On 23 January 2021, Law No. 14,112/2020 came into force, bringing forth substantial amendments to the Restructuring and Insolvency Act (Law No. 11,101/2005).
Last month, the Brazilian Congress voted to override 12 out of the 14 presidential vetoes (which had been much criticized by the legal community), and these 12 new provisions were published on 30 March, thus coming into force.
The number of restructuring and insolvency proceedings has significantly raised in Brazil since 2014, but their outcome has normally been disappointing: according to the Insolvency Observatory of the Catholic University of São Paulo (PUC-SP), approximately only 18% of judicial restructuring proceedings were fully successful and led to payment of all restructured credits and to the recovery of debtor’s business activities.
Law No. 14,112/2020 came to change this scenario and was highly expected by the legal community. In part it makes into Law, now in clear terms, what had been decided in Court precedents and was the opinion of the legal community developed in the past 15 years, while other provisions deal with issues that were not sufficiently regulated and generated much dispute (as cross-border cases and when a creditor’s vote can be disregarded by the Court on grounds of abuse). In either case, the reform promotes greater legal security to parties involved in restructuring and insolvency proceedings, and is expected to improve its efficiency.
Please find below a summary on some of the main amendments promoted by the reform:
- rules on cross-border insolvency were added, following the familiar guidelines of the UNICITRAL Model Law on Cross-Border Insolvency, adopted by over 50 jurisdictions. The Act was silent about transnational cases and this created discussions and disputes, especially in restructurings of Brazilian groups with foreign subsidiaries, such as Oi, OSX, and Constellation (former QGOG);
- mediation is to be encouraged by the Court and the judicial trustee;
- it is now clear that insolvency or restructuring proceedings do not affect arbitration clauses nor the jurisdiction of arbitral tribunals, which was common ground for most, but was still an issue under disputes in some cases;
- the rule on exemption of liability to buyers of debtor’s assets is now broader and clearer, with express reference to, under certain circumstances, exemption of environmental, regulatory, administrative, criminal, anticorruption, tax and labour liabilities (further to civil/commercial). This is one of the points that were vetoed by the President, but were now overridden by Congress;
- the duties and powers of the judicial trustee were strengthened;
- the use of modern and dynamic means of communication is encouraged, with the express possibility of online General Creditors’ Meeting (which some Courts had permitted in a few cases during the pandemic) and the obligation of the trustee to maintain an updated webpage containing material data on the case;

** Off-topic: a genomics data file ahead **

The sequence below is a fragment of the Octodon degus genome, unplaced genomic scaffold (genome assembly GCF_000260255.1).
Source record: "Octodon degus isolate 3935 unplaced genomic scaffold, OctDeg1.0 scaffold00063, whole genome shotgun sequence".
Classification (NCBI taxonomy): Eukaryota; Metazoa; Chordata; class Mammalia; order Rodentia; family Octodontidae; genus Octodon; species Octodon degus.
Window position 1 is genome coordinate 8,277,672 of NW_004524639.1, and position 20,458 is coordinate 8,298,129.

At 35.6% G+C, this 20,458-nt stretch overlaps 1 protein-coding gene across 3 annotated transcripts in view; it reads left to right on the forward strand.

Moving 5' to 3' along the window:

- rules on multi-party restructurings involving companies of a same business group were added (the procedural consolidation and substantive consolidation), which can reduce the lengthy discussions that were common in group restructurings;
- creditors can now submit an alternative restructuring plan under certain circumstances;
- it is now clear when and for how long the ‘stay period’ can be extended (only twice, each for up to 180 days, one by court order and the other by resolution of the Creditors); and
- there is now a rule that says when a creditor’s vote at a General Creditors’ Meeting can be disregarded by the Court on grounds of abuse of rights (only when “manifestly exercised to obtain illicit advantage to himself or a third party”). This will likely restrict the interference of the Courts, which, in a number of cases, held that a creditor had abused its rights when voting against a judicial restructuring plan in situations that do fill within these limits.
The provisions of Law No. 14,112/2020 will be immediately applied to pending proceedings, with a few exceptions listed under Article 5.
For further information, please contact Olympio Carvalho (email@example.com), Carlos Ximenes (firstname.lastname@example.org) and Anna Carolina Abrantes (email@example.com).
 WAISBERG, Ivo. SACRAMONE, Marcelo Barbosa. NUNES, Marcelo Guedes. CÔRREA, Fernando. Recuperação Judicial no Estado de São Paulo – 2ª Fase do Observatório de Insolvência. Available at: <https://abj.org.br/wp-content/uploads/2019/04/Recuperacao_Judicial_no_Estado_de_Sao_Pa.pdf>
 ALVARENGA, Darlan. Pedidos de recuperação judicial e falência crescem no país e atingem mais as pequenas empresas. G1, Economia, 19/05/2020. Available at <https://g1.globo.com/economia/noticia/2020/05/19/pedidos-de-recuperacao-judicial-e-falencia-crescem-no-pais-e-atingem-mais-as-pequenas-empresas.ghtml>
 In the second case (substantive consolidation), all debtors will be treated, in practice, in the judicial proceeding as if they were a single company: there will be a single restructuring plan, equally applicable to all creditors, jointly voted by all creditors of all debtor claimants. The substantive consolidation will apply in a restrictive scenarios than the procedural consolidation, which is only a joint restructuring proceeding filed by more than one company of the same group, in which creditors of each claimant vote separately the respective restructuring plan(s) (which can be the same or not for each debtor claimant). In the latter case, it is possible that a plan for one debtor is rejected (and it is therefore declared bankrupt), while the restructuring plan of another debtor is approved by creditors.